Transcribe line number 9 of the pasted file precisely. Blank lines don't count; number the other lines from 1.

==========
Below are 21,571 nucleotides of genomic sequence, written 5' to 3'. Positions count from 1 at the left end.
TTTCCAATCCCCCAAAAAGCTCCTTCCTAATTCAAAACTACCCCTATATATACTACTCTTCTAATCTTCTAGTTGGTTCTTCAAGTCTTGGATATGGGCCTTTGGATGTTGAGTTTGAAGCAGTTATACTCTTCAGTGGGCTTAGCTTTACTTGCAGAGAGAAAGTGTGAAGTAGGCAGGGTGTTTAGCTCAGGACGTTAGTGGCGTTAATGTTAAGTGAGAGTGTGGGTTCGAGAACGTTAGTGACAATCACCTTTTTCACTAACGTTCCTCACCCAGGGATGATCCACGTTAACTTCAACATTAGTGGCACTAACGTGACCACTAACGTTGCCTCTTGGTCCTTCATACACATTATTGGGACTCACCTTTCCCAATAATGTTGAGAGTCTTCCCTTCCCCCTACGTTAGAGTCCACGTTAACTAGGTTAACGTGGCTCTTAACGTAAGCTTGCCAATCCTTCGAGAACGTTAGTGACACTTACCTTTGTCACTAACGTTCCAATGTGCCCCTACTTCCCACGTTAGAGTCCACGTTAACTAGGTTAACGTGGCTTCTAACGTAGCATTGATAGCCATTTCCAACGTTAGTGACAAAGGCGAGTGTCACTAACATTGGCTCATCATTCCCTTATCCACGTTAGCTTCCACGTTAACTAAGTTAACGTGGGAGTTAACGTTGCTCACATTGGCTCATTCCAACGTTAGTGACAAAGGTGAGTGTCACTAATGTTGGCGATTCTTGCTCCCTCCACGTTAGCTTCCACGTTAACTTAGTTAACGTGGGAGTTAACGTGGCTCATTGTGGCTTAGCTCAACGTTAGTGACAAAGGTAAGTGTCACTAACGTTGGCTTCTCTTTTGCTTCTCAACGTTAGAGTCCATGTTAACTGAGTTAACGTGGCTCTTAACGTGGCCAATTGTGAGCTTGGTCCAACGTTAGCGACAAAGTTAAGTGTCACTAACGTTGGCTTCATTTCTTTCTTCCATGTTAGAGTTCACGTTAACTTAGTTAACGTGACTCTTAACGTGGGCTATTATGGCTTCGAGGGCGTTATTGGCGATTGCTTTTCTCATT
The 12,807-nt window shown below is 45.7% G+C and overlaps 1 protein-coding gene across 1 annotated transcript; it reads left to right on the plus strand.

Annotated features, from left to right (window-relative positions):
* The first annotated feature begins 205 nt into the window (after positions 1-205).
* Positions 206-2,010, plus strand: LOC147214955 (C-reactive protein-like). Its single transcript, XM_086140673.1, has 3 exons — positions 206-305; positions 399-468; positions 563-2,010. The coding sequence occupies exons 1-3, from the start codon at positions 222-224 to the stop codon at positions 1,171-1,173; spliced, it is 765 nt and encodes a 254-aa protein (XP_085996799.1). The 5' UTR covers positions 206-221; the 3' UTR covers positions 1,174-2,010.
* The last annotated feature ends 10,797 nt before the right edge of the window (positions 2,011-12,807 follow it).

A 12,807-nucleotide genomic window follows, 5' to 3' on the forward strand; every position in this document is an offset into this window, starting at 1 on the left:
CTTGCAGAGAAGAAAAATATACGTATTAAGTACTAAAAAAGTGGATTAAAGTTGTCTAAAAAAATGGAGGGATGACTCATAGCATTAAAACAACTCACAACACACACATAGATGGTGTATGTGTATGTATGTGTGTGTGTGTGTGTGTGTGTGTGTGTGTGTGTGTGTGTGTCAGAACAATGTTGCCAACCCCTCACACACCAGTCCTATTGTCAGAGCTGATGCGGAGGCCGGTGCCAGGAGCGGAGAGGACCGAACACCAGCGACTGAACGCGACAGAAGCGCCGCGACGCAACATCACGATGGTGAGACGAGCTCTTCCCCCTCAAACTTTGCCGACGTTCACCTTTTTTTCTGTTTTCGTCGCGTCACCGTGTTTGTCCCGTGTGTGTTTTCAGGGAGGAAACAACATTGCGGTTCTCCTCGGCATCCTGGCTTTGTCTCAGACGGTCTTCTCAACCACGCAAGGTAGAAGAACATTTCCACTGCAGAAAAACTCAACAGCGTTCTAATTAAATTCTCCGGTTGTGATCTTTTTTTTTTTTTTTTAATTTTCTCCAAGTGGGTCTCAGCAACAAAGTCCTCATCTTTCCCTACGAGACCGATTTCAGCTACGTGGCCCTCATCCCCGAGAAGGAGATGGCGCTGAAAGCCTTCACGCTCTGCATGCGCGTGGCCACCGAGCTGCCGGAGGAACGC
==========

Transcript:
CTTGCAGAGAAGAAAAATATACGTATTAAGTACTAAAAAAGTGGATTAAAGTTGTCTAAAAAAATGGAGGGATGACTCATAGCATTAAAACAACTCACAACACACACATAGATGGTGTATGTGTATGTATGTGTGTGTGTGTGTGTGTGTGTGTGTGTGTGTGTGTGTGTGTCAGAACAATGTTGCCAACCCCTCACACACCAGTCCTATTGTCAGAGCTGATGCGGAGGCCGGTGCCAGGAGCGGAGAGGACCGAACACCAGCGACTGAACGCGACAGAAGCGCCGCGACGCAACATCACGATGGTGAGACGAGCTCTTCCCCCTCAAACTTTGCCGACGTTCACCTTTTTTTCTGTTTTCGTCGCGTCACCGTGTTTGTCCCGTGTGTGTTTTCAGGGAGGAAACAACATTGCGGTTCTCCTCGGCATCCTGGCTTTGTCTCAGACGGTCTTCTCAACCACGCAAGGTAGAAGAACATTTCCACTGCAGAAAAACTCAACAGCGTTCTAATTAAATTCTCCGGTTGTGATCTTTTTTTTTTTTTTTTAATTTTCTCCAAGTGGGTCTCAGCAACAAAGTCCTCATCTTTCCCTACGAGACCGATTTCAGCTACGTGGCCCTCATCCCCGAGAAGGAGATGGCGCTGAAAGCCTTCACGCTCTGCATGCGCGTGGCCACCGAGCTGCCGGAGGAACGC